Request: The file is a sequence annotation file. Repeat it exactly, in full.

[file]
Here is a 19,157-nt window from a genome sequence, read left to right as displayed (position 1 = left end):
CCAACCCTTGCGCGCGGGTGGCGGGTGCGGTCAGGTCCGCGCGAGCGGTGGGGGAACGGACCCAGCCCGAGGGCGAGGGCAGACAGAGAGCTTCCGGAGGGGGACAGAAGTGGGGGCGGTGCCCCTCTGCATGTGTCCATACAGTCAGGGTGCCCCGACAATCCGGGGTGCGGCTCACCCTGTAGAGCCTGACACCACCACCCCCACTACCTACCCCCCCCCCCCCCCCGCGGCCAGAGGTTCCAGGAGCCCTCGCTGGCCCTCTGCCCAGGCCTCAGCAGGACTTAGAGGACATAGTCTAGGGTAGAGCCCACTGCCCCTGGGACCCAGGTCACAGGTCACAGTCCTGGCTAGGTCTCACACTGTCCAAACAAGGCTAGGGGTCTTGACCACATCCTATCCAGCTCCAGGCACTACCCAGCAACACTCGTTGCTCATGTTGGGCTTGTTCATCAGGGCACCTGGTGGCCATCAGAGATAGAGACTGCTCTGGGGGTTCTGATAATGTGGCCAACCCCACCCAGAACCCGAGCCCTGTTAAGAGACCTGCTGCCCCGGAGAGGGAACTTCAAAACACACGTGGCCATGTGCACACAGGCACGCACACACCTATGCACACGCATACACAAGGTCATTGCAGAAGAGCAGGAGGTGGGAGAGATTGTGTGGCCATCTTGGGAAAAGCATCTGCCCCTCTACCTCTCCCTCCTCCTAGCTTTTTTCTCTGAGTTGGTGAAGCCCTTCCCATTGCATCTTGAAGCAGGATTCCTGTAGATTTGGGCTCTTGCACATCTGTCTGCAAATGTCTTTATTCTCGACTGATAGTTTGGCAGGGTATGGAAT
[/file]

Here is a 19,157-nt window from a genome sequence, read left to right as displayed (position 1 = left end):
CCAACCCTTGCGCGCGGGTGGCGGGTGCGGTCAGGTCCGCGCGAGCGGTGGGGGAACGGACCCAGCCCGAGGGCGAGGGCAGACAGAGAGCTTCCGGAGGGGGACAGAAGTGGGGGCGGTGCCCCTCTGCATGTGTCCATACAGTCAGGGTGCCCCGACAATCCGGGGTGCGGCTCACCCTGTAGAGCCTGACACCACCACCCCCACTACCTACCCCCCCCCCCCCCCCGCGGCCAGAGGTTCCAGGAGCCCTCGCTGGCCCTCTGCCCAGGCCTCAGCAGGACTTAGAGGACATAGTCTAGGGTAGAGCCCACTGCCCCTGGGACCCAGGTCACAGGTCACAGTCCTGGCTAGGTCTCACACTGTCCAAACAAGGCTAGGGGTCTTGACCACATCCTATCCAGCTCCAGGCACTACCCAGCAACACTCGTTGCTCATGTTGGGCTTGTTCATCAGGGCACCTGGTGGCCATCAGAGATAGAGACTGCTCTGGGGGTTCTGATAATGTGGCCAACCCCACCCAGAACCCGAGCCCTGTTAAGAGACCTGCTGCCCCGGAGAGGGAACTTCAAAACACACGTGGCCATGTGCACACAGGCACGCACACACCTATGCACACGCATACACAAGGTCATTGCAGAAGAGCAGGAGGTGGGAGAGATTGTGTGGCCATCTTGGGAAAAGCATCTGCCCCTCTACCTCTCCCTCCTCCTAGCTTTTTTCTCTGAGTTGGTGAAGCCCTTCCCATTGCATCTTGAAGCAGGATTCCTGTAGATTTGGGCTCTTGCACATCTGTCTGCAAATGTCTTTATTCTCGACTGATAGTTTGGCAGGGTATGGAAT